“If you hear a voice within you say ‘you cannot paint,’ then by all means paint, and that voice will be silenced.” — Vincent Van Gogh

True confidence is very different from egotistical swagger. When people believe in themselves and their abilities without bravado, there are certain things they simply don’t do.

They don’t make excuses. If there’s one trait confident people have in spades, it’s self-efficacy—the belief that they can make things Image result for making excuseshappen. It’s about having an internal locus of control rather than an external one. That’s why you won’t hear confident people blaming traffic for making them late or an unf
air boss for their failure to get a promotion. Confident people don’t make excuses, because they believe they’re in control of their own lives.

They don’t quit. Confident people don’t give up the first time something Image result for Don't quitgoes wrong. They see both problems and failures as obstacles to overcome rather than impenetrable barriers to success. That doesn’t mean, however, that they keep trying the s
ame thing over and over. One of the first things confident people do when something goes wrong is to figure out why it went wrong and how they can prevent it the next time.

They don’t wait for permission to act. Confident people don’t need somebody to tell them what to do or when to do it. They don’t waste time asking themselves questions like “Can I?” or “Should I?” If they ask themselves anything, it’s “Why wouldn’tI?” Whether it’s running a meeting when the chairperson doesn’t show up or going the extra mile to solve a customer’s problem, it doesn’t even occur to them to wait for somebody else to take care of it. They see what needs to be done, and they do it.

They don’t seek attention. People are turned off by those who are desperate for attention. Confident people know that being yourself is much more effective than trying to prove that you’re important. People catch on to your attitude quickly and are more attracted to the right attitude than what, or how many, people you know. Image result for Seek attentionConfident people always seem to bring the right attitude. Confident people are masters of attention diffusion. When they’re receiving attention for an accomplishment, they quickly shift the focus to all the people who worked hard to help get them there. They don’t crave approval or praise because they draw their self-worth from within.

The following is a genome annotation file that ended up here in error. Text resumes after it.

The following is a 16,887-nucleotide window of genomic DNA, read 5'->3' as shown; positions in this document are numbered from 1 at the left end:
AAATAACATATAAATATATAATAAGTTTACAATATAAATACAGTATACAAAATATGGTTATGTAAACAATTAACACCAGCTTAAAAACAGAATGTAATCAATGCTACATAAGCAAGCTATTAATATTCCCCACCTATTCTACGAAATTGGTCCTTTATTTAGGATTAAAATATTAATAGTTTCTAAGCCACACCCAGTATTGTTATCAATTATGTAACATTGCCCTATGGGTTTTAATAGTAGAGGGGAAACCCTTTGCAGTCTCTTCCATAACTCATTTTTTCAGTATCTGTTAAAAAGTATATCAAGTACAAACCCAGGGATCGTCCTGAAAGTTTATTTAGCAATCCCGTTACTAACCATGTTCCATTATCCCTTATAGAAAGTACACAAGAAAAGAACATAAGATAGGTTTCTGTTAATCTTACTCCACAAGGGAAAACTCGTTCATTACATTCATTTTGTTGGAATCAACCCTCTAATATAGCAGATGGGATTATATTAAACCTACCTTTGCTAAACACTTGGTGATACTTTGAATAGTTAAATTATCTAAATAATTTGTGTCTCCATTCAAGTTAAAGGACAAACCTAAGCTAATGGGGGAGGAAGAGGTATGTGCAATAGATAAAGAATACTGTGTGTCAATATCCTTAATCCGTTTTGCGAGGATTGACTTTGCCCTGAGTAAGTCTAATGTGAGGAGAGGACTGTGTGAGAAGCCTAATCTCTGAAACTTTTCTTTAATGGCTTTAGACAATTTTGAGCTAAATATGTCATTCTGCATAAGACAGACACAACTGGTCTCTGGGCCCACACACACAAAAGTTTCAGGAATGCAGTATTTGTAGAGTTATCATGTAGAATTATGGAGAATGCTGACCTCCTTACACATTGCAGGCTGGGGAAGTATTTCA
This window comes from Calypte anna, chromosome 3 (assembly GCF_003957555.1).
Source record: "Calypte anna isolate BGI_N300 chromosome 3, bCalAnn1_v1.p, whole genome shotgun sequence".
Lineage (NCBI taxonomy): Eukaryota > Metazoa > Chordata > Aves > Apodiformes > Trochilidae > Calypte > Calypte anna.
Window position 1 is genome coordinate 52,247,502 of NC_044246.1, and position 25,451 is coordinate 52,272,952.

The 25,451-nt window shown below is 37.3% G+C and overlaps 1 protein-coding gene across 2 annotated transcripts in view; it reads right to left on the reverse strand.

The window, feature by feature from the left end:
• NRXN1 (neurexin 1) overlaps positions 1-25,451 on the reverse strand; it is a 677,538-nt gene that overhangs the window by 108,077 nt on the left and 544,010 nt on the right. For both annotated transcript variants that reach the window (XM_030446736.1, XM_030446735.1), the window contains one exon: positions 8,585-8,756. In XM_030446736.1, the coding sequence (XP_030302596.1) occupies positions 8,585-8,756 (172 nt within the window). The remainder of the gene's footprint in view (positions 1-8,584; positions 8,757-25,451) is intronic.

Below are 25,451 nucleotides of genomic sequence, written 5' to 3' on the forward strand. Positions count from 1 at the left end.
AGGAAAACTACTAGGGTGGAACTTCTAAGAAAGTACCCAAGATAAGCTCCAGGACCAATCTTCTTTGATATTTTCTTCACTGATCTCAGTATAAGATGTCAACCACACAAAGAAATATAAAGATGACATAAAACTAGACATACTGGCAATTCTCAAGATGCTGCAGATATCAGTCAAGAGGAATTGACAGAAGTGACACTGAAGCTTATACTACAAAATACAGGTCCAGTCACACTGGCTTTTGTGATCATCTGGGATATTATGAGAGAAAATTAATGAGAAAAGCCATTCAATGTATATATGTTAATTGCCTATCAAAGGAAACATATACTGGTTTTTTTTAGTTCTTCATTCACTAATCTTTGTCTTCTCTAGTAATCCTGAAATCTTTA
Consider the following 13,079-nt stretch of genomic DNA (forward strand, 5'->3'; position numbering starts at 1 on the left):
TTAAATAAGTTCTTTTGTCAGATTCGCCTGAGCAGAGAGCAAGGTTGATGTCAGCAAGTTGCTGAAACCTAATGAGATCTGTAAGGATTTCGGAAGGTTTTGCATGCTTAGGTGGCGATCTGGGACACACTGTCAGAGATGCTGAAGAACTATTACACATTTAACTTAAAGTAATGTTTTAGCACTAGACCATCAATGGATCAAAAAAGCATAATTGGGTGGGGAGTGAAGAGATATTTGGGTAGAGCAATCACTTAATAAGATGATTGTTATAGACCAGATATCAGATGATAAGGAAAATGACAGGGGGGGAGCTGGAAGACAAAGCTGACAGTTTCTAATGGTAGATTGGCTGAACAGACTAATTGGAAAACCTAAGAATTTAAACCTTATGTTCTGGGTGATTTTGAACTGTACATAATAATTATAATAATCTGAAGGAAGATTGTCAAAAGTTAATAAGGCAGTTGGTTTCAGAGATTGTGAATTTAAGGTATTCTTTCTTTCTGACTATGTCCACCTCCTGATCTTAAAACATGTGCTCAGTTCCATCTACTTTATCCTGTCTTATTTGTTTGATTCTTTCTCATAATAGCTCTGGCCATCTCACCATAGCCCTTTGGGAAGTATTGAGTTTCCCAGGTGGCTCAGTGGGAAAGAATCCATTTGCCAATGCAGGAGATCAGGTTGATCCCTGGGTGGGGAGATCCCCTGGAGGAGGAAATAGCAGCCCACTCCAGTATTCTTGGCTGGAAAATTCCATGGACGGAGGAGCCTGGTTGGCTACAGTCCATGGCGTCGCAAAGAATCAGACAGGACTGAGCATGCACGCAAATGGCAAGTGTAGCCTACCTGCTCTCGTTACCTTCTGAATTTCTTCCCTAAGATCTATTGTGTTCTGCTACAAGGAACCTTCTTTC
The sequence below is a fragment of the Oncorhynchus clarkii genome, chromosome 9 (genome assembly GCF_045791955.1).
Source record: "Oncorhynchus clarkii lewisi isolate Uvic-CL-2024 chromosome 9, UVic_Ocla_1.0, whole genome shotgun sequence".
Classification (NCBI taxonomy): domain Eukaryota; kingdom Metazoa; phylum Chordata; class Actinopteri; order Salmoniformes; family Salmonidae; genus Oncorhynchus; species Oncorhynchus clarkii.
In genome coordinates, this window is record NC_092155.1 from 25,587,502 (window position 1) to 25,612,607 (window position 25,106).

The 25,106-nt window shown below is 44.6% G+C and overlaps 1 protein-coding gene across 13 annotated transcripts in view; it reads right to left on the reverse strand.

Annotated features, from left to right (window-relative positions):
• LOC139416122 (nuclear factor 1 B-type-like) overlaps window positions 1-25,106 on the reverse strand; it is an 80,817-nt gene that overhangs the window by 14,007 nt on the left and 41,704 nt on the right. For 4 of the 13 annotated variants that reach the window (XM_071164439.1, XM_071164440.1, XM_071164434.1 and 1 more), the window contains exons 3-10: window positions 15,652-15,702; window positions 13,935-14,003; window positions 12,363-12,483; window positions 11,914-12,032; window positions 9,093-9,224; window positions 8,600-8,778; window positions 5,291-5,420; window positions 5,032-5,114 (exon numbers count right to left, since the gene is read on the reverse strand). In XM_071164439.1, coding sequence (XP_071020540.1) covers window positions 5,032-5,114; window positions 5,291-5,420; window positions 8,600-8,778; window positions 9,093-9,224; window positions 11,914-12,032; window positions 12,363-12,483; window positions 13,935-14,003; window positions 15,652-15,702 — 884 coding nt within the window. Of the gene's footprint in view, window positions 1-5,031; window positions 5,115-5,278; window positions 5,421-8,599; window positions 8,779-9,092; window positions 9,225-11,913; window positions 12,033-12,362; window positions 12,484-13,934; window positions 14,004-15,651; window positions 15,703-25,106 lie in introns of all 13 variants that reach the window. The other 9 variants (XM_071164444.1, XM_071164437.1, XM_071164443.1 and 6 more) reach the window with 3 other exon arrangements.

They don’t need constant praise. Have you ever been around somebody who constantly needs to hear how great he or she is? Confident people don’t do that. It goes back to that internal locus of control. They don’t think that their success is dependent on other people’s approval, and they understand that no matter how well they perform, there’s always going to be somebody out there offering nothing but criticism. Confident people also know that the kind of confidence that’s dependent on praise from other people isn’t really confidence at all; it’s narcissism.

They don’t put things off. Why do people procrastinate? Sometimes it’s simply because they’re lazy. A lot of times, though, it’s because they’re afraid—that is, afraid of change, failure, or maybe even success. Confident people don’t put things off. Because they believe in themselves and expect that their actions will lead them closer to their goals, they don’t sit around waiting for the right time or the perfect circumstances. They know that today is the only time that matters. If they think it’s not the right time, they make it the right time.

They don’t pass judgment. Confident people don’t pass judgment on others because they know that everyone has something to offer, and they don’t need to take other Image result for Passing judgmentpeople down a notch in order to feel good about themselves. Comparing yourself to other people is limiting. Confident people don’t waste time sizing people up and worrying about whether or not they measure up to everyone they meet.

They don’t avoid conflict. Confident people don’t see conflict as something to be avoided at all costs; they see it as something to manage effectively. They don’t go along to get along, even when that means having uncomfortable conversations or making unpleasant decisions. They know that conflict is part of life and that they can’t avoid it without cheating themselves out of the good stuff, too.